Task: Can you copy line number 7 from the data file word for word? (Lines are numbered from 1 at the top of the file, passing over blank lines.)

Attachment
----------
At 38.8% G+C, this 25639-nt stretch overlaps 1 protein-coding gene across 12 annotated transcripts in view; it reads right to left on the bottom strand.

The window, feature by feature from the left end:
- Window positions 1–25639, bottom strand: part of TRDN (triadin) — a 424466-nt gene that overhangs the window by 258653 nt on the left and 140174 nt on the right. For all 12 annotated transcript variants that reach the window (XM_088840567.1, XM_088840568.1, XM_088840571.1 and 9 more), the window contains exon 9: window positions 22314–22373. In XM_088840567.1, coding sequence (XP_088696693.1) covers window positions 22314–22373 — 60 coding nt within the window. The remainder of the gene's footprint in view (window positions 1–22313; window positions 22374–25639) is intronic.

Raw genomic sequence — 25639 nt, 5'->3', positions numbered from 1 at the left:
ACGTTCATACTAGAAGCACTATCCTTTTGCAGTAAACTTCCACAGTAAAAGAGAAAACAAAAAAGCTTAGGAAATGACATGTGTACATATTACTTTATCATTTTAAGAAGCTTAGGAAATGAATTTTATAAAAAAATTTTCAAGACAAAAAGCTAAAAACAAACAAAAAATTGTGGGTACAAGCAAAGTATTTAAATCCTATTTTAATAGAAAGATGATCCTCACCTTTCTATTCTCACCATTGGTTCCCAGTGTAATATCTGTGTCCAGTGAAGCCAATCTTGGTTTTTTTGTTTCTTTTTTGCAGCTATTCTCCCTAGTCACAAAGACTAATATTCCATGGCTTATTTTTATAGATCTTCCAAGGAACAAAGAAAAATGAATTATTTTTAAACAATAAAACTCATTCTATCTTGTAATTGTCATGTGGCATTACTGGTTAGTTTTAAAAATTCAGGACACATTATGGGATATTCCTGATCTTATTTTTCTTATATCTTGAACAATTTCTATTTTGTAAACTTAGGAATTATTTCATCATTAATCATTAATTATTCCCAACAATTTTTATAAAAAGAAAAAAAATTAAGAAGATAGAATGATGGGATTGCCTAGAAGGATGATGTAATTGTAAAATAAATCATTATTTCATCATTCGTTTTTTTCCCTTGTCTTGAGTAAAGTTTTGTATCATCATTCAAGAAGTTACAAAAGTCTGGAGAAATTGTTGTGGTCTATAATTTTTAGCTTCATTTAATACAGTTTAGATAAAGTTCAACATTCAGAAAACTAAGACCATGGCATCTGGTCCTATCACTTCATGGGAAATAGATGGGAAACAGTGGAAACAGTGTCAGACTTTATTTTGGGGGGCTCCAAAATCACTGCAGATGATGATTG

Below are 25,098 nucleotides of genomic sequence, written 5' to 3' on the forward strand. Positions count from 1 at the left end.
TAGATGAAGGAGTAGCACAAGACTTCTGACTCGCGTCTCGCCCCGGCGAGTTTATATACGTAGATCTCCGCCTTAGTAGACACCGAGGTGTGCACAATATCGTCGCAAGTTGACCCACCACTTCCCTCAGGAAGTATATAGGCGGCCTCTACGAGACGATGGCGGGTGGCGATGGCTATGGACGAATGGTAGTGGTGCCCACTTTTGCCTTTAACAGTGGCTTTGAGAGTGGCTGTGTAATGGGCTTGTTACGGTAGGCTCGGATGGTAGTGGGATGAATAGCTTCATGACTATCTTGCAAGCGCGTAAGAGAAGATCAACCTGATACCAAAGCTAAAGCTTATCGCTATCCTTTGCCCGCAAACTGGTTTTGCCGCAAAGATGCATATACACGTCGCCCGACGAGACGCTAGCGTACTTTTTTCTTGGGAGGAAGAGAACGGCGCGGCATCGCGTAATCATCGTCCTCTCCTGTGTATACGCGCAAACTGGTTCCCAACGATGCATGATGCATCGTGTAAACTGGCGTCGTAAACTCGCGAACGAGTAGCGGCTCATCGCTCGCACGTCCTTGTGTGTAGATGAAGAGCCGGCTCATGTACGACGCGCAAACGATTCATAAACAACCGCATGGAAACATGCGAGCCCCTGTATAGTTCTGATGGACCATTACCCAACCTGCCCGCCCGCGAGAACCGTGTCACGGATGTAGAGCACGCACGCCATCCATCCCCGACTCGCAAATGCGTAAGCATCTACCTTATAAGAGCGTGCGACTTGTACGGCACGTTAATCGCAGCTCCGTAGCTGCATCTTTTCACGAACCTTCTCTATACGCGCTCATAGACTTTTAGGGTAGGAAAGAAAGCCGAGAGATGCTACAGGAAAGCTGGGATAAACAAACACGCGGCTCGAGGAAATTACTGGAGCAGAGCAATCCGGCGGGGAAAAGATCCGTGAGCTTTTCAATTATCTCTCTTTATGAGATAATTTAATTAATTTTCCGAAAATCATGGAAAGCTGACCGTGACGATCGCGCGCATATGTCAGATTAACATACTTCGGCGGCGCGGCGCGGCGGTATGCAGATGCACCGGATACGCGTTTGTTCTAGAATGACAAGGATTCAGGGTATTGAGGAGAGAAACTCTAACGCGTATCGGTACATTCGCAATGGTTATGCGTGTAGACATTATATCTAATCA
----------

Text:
TAGATGAAGGAGTAGCACAAGACTTCTGACTCGCGTCTCGCCCCGGCGAGTTTATATACGTAGATCTCCGCCTTAGTAGACACCGAGGTGTGCACAATATCGTCGCAAGTTGACCCACCACTTCCCTCAGGAAGTATATAGGCGGCCTCTACGAGACGATGGCGGGTGGCGATGGCTATGGACGAATGGTAGTGGTGCCCACTTTTGCCTTTAACAGTGGCTTTGAGAGTGGCTGTGTAATGGGCTTGTTACGGTAGGCTCGGATGGTAGTGGGATGAATAGCTTCATGACTATCTTGCAAGCGCGTAAGAGAAGATCAACCTGATACCAAAGCTAAAGCTTATCGCTATCCTTTGCCCGCAAACTGGTTTTGCCGCAAAGATGCATATACACGTCGCCCGACGAGACGCTAGCGTACTTTTTTCTTGGGAGGAAGAGAACGGCGCGGCATCGCGTAATCATCGTCCTCTCCTGTGTATACGCGCAAACTGGTTCCCAACGATGCATGATGCATCGTGTAAACTGGCGTCGTAAACTCGCGAACGAGTAGCGGCTCATCGCTCGCACGTCCTTGTGTGTAGATGAAGAGCCGGCTCATGTACGACGCGCAAACGATTCATAAACAACCGCATGGAAACATGCGAGCCCCTGTATAGTTCTGATGGACCATTACCCAACCTGCCCGCCCGCGAGAACCGTGTCACGGATGTAGAGCACGCACGCCATCCATCCCCGACTCGCAAATGCGTAAGCATCTACCTTATAAGAGCGTGCGACTTGTACGGCACGTTAATCGCAGCTCCGTAGCTGCATCTTTTCACGAACCTTCTCTATACGCGCTCATAGACTTTTAGGGTAGGAAAGAAAGCCGAGAGATGCTACAGGAAAGCTGGGATAAACAAACACGCGGCTCGAGGAAATTACTGGAGCAGAGCAATCCGGCGGGGAAAAGATCCGTGAGCTTTTCAATTATCTCTCTTTATGAGATAATTTAATTAATTTTCCGAAAATCATGGAAAGCTGACCGTGACGATCGCGCGCATATGTCAGATTAACATACTTCGGCGGCGCGGCGCGGCGGTATGCAGATGCACCGGATACGCGTTTGTTCTAGAATGACAAGGATTCAGGGTATTGAGGAGAGAAACTCTAACGCGTATCGGTACATTCGCAATGGTTATGCGTGTAGACATTATATCTAATCA